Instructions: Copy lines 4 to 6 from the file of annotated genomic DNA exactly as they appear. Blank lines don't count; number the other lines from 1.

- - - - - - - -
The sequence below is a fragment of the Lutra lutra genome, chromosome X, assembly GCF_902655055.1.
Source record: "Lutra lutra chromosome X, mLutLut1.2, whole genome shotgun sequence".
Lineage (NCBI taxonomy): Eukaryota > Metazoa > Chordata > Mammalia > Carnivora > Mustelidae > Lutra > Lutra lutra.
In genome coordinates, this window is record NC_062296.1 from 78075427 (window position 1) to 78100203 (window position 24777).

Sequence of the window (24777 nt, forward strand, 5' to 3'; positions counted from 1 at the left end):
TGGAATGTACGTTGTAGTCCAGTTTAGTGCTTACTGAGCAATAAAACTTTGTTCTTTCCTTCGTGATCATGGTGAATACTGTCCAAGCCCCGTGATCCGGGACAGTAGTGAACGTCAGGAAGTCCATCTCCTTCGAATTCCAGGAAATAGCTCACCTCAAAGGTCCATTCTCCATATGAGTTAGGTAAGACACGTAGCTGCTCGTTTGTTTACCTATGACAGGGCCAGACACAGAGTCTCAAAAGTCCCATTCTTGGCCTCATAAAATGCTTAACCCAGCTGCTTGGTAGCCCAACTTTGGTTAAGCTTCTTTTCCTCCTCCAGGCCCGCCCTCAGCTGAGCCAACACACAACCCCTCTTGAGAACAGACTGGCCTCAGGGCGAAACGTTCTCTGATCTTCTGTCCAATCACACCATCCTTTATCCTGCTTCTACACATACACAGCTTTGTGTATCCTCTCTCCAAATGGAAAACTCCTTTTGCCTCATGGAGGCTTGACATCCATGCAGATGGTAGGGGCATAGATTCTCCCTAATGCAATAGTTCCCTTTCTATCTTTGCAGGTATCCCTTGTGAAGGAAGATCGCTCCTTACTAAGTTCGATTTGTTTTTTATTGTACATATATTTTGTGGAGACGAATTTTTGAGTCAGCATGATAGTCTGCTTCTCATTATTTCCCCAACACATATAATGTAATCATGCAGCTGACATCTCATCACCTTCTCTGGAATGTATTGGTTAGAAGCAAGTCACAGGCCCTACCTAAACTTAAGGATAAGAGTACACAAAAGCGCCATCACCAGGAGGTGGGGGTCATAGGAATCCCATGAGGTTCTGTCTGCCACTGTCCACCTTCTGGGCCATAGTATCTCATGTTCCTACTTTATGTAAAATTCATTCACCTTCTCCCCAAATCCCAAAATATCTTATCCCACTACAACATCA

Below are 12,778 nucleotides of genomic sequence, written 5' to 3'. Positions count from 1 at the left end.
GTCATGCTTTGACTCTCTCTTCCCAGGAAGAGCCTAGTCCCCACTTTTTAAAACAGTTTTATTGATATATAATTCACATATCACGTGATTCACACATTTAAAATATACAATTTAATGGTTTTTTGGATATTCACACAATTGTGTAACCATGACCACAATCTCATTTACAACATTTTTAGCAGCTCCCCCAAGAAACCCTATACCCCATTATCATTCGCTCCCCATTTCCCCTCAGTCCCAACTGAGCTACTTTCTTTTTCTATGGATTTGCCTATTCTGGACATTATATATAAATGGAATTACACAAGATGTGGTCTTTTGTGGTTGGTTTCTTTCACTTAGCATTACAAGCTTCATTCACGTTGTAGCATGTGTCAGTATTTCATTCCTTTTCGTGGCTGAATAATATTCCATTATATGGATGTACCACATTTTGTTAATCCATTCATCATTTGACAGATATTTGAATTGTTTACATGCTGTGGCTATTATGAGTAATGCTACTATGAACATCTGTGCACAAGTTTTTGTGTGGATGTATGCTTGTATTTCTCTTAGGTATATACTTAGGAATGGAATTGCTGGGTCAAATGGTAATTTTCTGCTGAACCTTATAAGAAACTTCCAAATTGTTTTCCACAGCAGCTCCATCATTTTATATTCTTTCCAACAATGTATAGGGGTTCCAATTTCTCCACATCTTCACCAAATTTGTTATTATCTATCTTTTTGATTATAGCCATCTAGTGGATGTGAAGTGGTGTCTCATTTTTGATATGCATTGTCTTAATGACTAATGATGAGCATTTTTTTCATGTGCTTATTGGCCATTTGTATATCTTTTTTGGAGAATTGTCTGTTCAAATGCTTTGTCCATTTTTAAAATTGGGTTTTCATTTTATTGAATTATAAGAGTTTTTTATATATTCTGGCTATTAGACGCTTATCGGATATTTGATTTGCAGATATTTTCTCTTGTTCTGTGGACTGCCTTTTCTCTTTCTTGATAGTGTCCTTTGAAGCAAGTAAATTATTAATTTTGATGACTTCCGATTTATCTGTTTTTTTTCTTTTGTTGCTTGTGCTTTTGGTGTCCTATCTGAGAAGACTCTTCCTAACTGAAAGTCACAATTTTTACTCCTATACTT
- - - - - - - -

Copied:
In genome coordinates, this window is record NC_062296.1 from 78075427 (window position 1) to 78100203 (window position 24777).

Sequence of the window (24777 nt, forward strand, 5' to 3'; positions counted from 1 at the left end):
TGGAATGTACGTTGTAGTCCAGTTTAGTGCTTACTGAGCAATAAAACTTTGTTCTTTCCTTCGTGATCATGGTGAATACTGTCCAAGCCCCGTGATCCGGGACAGTAGTGAACGTCAGGAAGTCCATCTCCTTCGAATTCCAGGAAATAGCTCACCTCAAAGGTCCATTCTCCATATGAGTTAGGTAAGACACGTAGCTGCTCGTTTGTTTACCTATGACAGGGCCAGACACAGAGTCTCAAAAGTCCCATTCTTGGCCTCATAAAATGCTTAACCCAGCTGCTTGGTAGCCCAACTTTGGTTAAGCTTCTTTTCCTCCTCCAGGCCCGCCCTCAGCTGAGCCAACACACAACCCCTCTTGAGAACAGACTGGCCTCAGGGCGAAACGTTCTCTGATCTTCTGTCCAATCACACCATCCTTTATCCTGCTTCTACACATACACAGCTTTGTGTATCCTCTCTCCAAATGGAAAACTCCTTTTGCCTCATGGAGGCTTGACATCCATGCAGATGGTAGGGGCATAGATTCTCCCTAATGCAATAGTTCCCTTTCTATCTTTGCAGGTATCCCTTGTGAAGGAAGATCGCTCCTTACTAAGTTCGATTTGTTTTTTATTGTACATATATTTTGTGGAGACGAATTTTTGAGTCAGCATGATAGTCTGCTTCTCATTATTTCCCCAACACATATAATGTAATCATGCAGCTGACATCTCATCACCTTCTCTGGAATGTATTGGTTAGAAGCAAGTCACAGGCCCTACCTAAACTTAAGGATAAGAGTACACAAAAGCGCCATCACCAGGAGGTGGGGGTCATAGGAATCCCATGAGGTTCTGTCTGCCACTGTCCACCTTCTGGGCCATAGTATCTCATGTTCCTACTTTATGTAAAATTCATTCACCTTCTCCCCAAATCCCAAAATATCTTATCCCACTACAACATCA